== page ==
Commentary: The Power of (Car) Community

You know what car people do? 

It’s not all about the cars, the builds, the personalities…cool or uncool. There’s an element that makes car communities do good things for their community.

Why do you see a lot of "rallies" going on throughout the year? Each rally has a philanthropic element that make the event worthwhile to each participant. 

However, philanthropy can be achieved in many other ways. 

Last week I headed to Hudson, Wisconsin in support of a restauranteur and enthusiast named Phil Rode. His Crown Rally Chevrolet Camaro is well known in our car community as a reflection of the good things Rode has done for it. Not to mention, he’s got a great personality. 

Rode owns and operates Agave Kitchen and Agave2GoGo in Hudson. His food is fantastic, and his customers are deeply loyal. He also returns the favor many times over.

On Thursday, August 27, the day after a night of rioting and looting in downtown Minneapolis over the murder and suicide of three men, Rode posted on social media his reaction to the destruction of three of his "top 5 restaurants in Minnesota" during the violence that spread several blocks in Minneapolis. It was sad to see what happened to Seven, Lotus Downtown, and Brit's Pub in the news and social media during the course of the violent evening.

Rode posted that he would help the restaurant workers who have been displaced by the violence that evening. He welcomed his customers to his Agave2GoGo, which in turn he would donate 50% of his gross revenue to the displaced hourly restaurant workers in downtown Minneapolis.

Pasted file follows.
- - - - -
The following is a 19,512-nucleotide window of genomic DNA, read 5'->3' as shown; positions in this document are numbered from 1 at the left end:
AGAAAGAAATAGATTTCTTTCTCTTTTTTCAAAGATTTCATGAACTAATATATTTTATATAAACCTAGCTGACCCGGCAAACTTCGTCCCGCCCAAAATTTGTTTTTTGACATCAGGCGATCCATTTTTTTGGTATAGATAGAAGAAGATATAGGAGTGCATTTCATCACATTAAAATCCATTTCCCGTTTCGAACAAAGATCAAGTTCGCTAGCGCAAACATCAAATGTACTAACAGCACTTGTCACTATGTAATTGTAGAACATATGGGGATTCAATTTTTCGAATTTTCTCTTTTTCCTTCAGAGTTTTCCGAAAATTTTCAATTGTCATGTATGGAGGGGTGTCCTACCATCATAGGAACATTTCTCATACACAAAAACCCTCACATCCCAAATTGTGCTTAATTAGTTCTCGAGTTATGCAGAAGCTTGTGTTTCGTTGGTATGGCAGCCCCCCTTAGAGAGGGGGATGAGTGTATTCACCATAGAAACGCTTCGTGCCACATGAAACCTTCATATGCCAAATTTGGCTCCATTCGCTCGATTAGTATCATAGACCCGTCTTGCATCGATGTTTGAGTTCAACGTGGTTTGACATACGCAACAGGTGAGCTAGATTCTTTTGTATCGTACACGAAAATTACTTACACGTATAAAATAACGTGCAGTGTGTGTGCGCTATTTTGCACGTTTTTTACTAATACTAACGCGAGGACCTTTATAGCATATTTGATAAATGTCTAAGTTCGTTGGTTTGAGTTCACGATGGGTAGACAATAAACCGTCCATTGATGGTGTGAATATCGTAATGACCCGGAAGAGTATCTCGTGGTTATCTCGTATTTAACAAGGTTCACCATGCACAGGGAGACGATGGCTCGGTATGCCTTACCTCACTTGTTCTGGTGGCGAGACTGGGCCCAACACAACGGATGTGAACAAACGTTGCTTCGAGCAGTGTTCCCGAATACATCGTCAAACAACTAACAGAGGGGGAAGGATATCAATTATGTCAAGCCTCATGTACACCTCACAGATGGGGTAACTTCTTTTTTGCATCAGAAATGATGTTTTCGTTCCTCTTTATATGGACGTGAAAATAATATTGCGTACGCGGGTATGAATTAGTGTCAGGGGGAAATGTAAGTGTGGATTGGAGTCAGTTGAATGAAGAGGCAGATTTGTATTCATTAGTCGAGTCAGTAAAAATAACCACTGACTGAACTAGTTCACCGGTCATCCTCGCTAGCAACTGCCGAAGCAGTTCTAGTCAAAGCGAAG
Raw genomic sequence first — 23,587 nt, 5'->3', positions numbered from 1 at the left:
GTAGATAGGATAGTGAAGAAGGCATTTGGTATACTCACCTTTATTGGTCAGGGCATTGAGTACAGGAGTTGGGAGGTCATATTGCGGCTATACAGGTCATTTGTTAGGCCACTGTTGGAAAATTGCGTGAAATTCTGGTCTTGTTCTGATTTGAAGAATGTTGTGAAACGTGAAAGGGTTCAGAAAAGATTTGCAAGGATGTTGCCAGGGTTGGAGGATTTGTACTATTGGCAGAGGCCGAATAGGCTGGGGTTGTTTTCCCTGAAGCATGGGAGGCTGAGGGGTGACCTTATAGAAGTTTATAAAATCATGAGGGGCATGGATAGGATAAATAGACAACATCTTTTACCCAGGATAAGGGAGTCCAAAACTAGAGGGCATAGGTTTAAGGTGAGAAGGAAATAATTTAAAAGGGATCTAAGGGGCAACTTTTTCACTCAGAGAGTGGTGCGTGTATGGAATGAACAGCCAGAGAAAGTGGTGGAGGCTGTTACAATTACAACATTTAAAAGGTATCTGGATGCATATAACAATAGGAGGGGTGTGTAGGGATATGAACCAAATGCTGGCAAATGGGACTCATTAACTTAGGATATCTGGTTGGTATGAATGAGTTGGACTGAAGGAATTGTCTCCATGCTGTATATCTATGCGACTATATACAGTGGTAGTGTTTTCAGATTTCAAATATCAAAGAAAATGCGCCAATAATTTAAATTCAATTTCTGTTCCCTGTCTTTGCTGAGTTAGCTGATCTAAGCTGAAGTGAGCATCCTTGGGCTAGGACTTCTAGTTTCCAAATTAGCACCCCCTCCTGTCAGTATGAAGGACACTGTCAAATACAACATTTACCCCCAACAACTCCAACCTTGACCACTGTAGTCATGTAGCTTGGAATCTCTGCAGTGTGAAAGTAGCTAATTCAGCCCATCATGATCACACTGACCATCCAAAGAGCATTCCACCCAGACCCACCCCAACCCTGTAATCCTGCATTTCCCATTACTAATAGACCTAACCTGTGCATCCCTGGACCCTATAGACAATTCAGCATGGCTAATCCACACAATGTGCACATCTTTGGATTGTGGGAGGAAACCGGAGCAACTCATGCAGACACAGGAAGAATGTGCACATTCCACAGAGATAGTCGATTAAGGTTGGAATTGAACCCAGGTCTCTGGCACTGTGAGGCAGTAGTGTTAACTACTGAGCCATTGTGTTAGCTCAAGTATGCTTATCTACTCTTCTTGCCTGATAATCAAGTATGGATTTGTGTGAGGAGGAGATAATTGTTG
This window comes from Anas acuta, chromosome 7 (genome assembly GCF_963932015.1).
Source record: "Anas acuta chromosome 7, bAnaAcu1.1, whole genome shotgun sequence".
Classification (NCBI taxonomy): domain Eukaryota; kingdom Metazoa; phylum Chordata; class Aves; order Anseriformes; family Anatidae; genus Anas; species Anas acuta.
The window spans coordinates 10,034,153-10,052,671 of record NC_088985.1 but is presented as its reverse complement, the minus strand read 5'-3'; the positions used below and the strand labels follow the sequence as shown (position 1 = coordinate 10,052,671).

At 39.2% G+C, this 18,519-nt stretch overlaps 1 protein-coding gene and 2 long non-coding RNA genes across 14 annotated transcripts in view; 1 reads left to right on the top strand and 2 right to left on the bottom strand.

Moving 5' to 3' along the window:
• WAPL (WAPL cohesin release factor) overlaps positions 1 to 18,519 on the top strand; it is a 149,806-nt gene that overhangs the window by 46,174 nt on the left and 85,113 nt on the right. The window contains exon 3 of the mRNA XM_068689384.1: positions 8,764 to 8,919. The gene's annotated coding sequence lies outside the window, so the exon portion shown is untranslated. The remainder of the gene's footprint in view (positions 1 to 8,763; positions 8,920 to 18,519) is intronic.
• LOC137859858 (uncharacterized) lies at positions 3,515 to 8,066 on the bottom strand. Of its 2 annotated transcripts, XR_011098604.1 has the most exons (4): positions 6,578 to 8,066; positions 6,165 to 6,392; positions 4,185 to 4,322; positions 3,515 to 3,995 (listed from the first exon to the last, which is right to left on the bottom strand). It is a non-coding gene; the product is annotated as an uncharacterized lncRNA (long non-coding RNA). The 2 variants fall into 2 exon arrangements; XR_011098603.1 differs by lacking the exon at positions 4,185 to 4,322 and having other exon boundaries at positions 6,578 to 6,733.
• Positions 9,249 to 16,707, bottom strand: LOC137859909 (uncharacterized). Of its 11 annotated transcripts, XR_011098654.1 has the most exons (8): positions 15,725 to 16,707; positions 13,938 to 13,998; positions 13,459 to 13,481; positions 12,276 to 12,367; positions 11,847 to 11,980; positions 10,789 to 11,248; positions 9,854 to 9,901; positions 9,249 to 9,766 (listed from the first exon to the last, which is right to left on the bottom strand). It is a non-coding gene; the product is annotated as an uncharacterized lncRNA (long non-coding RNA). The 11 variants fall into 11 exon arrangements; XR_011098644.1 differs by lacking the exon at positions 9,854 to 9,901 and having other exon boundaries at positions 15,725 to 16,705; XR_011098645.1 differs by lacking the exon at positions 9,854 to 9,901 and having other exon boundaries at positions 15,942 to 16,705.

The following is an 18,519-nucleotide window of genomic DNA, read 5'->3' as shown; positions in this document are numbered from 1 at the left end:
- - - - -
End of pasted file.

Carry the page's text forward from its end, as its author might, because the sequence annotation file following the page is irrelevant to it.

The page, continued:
His reputation alone brought out a lot of the area’s Crown Rally participants and other enthusiasts to his Hudson restaurants. A few dozen of us came from both sides of the St. Croix River to heed his call to help those displaced restaurant workers back in Minneapolis.

When you are in a position to help others, you do so. As a car community, we stood on Rode’s side as he facilitated helping displaced workers over the St. Croix River. 

Think about all of this and understand why someone would facilitate such efforts. Doing something good should never be about the giver doing the good. It should be about the efforts towards helping that cause. It should also be about who you have to help out towards that cause. 

During these troubling times of the continuing pandemic and social justice crises happening in this country, it should never be about the politics or playing the blame game. It should never be about excluding those who have good intentions to work towards a better community. It should be about us and what we can do to make things easier and better during these times. 

Think about this before you troll or impose your idea of the universe upon those who are trying to make it better for everyone.

Photo by Randy Stern

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